Robert E. Dunn Discusses “Motorman”

by Christine Caprilozzi

By Jay Kay


The love of the car culture, movie monsters, music, long drives to the middle of nowhere, a beautiful woman or… women all are connected to different parts of our lives. For author Robert E. Dunn, his latest book on the “Necro Publishing” house brings all these elements together in a trippy, dangerous, and dream like purgatory that one man named Johnny Burris must motor through facing his destiny as attraction sits heavy in the air, the blue lights shine above and monsters are the norm within this lost town. Robert took some time out to talk about one of his latest works and the impact being an army brat had on him, fast cars as well as music in writing.

Jay Kay: Talk about where the idea for “Motorman” came from? How impacted were you by the car culture that seems to be weaved through this dream like tale of purgatory?

Robert E. Dunn: Car culture was one of those central themes rattling around my brain the entire time I was writing Motorman. My car culture is not so much the modern one either. Mine was often spelled Kar Kulture and featured things like Rat Fink monsters, duces, gassers, people named Big Daddy, Tiki gods to bless the rods, and bands called things like Commander Cody and the Lost Planet Airmen. Cars were American and America at the same time. They fused with the “Duck and Cover” paranoia of the age to produce a joyous, death machine, environment that expressed itself in speed and gold metallic flake paint. Yeah I guess you could say I was impacted. Did it show in the book?

Jay Kay: “Motorman” revolves around the main character Johnny Burris who flees a murder at his place of work and home in a junkyard. Talk about why this was the ignition for the story to propel it forward and send Johnny in the direction of the Ozark Mountains?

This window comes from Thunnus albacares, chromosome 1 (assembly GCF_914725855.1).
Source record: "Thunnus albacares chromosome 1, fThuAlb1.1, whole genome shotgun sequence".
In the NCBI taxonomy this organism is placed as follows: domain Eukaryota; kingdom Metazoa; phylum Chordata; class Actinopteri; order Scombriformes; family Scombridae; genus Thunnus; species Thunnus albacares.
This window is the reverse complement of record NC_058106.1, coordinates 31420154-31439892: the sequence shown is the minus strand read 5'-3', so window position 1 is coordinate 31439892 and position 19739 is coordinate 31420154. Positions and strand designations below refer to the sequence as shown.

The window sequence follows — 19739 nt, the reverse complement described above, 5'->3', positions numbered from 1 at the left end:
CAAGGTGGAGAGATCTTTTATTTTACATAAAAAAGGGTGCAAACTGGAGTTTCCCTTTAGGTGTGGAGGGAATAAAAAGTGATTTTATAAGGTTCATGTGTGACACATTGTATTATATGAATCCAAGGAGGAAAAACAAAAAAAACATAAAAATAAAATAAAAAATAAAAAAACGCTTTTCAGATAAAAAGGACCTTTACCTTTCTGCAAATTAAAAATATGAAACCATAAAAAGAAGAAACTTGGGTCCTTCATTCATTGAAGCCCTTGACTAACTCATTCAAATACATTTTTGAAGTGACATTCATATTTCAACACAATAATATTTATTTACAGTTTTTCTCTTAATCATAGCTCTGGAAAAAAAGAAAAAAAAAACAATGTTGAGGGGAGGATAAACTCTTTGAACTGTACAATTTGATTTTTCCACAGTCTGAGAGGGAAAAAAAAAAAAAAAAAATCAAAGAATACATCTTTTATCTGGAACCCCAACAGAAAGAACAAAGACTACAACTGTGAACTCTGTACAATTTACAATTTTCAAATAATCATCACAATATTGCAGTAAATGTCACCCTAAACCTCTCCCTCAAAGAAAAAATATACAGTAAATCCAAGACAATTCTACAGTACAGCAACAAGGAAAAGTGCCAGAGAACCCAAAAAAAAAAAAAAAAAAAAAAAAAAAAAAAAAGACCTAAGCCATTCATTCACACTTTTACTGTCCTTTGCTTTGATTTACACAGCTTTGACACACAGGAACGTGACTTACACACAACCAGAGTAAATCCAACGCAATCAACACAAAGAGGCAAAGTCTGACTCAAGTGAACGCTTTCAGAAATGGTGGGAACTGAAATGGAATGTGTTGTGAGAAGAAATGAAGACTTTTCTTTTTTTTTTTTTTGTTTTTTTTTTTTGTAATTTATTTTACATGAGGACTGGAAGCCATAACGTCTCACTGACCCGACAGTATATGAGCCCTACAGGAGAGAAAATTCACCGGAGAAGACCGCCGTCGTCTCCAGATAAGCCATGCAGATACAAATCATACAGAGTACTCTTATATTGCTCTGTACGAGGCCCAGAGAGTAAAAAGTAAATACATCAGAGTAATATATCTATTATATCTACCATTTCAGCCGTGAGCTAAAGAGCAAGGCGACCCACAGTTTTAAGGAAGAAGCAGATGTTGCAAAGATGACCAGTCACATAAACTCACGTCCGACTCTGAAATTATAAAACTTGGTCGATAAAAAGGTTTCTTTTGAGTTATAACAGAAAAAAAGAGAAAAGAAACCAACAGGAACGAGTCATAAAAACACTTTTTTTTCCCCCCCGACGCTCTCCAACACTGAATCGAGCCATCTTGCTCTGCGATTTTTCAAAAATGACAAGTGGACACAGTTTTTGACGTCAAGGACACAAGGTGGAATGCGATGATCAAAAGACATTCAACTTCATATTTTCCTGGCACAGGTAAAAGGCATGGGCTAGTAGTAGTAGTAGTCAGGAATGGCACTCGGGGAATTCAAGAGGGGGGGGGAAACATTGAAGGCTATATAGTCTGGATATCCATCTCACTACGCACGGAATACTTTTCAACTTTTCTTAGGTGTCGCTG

Robert E. Dunn: Johnny was a man without a home and we get little glimpses of his life. Just tiny sparks of loss and distance from family buy there is no real explanation of why he’s living in a junkyard. It is on purpose. I hope the reader sees him a little bit like a “Man With No Name” in a Sergio Leone picture. His story begins there and the junkyard serves as a holding place for his life before he runs, to make the fact that he ends up tied to another junkyard and that his second life is built from the pieces of that yard show inevitability. He is a man with choices but never exercises them, consequently he is doomed to become the machines he is so closely tied to.

Jay Kay: “Motorman” is a twisted love story on many levels. You have the love triangle between Emma, Bella and Johnny. You have a love connection with machinery, with music, with helping people in a real twisted way among others. Talk about these love connections and how horror ties into them?

Robert E. Dunn: Love is an active thing. The reason it ends as, more than a triangle, some weird polygon, for Johnny is that he lets it all happen without choice. He never stands and says, “This is who I am.” Or “This is what I demand of life.” He is capable of desire, not love but he does not know the difference. Neither do the machines or the machineries of the bit of nowhere he finds himself in.

Jay Kay: We see a wide variety of influences on your writing. More than just films and literature we see the car culture and music. What did you draw from to construct the tale and give the town in the Ozarks its classic feel?

Robert E. Dunn: I grew up in the Ozarks. And I grew up with so much music and cars, a lot of old movies on an old TV my father got from a dump and rebuilt for me. I took all of it and shoehorned it into a story that echoed, post war America from the day the music died to the August night in 1977 when I saw Elvis in his next to last concert. When you ask what I drew from I have to admit the list is so long I could not begin to lay it out. But, if I had to choose a word to speak to everything it would be design. The eighties were the beginning of the end for big design. There was no more chrome or fins, no hood ornaments and rock rattled its way through disco to synth, even the movies became smoother and more real. The design of the world grew in sophistication but lost the charm of extravagance. Streamlining is, by its nature, a process of loss. We lost so much.

Jay Kay: Did your upbringing as an army brat affect Johnny’s personality and motivations?